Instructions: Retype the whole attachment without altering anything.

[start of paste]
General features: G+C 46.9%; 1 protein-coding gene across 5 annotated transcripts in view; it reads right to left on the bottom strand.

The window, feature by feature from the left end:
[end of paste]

General features: G+C 46.9%; 1 protein-coding gene across 5 annotated transcripts in view; it reads right to left on the bottom strand.

The window, feature by feature from the left end: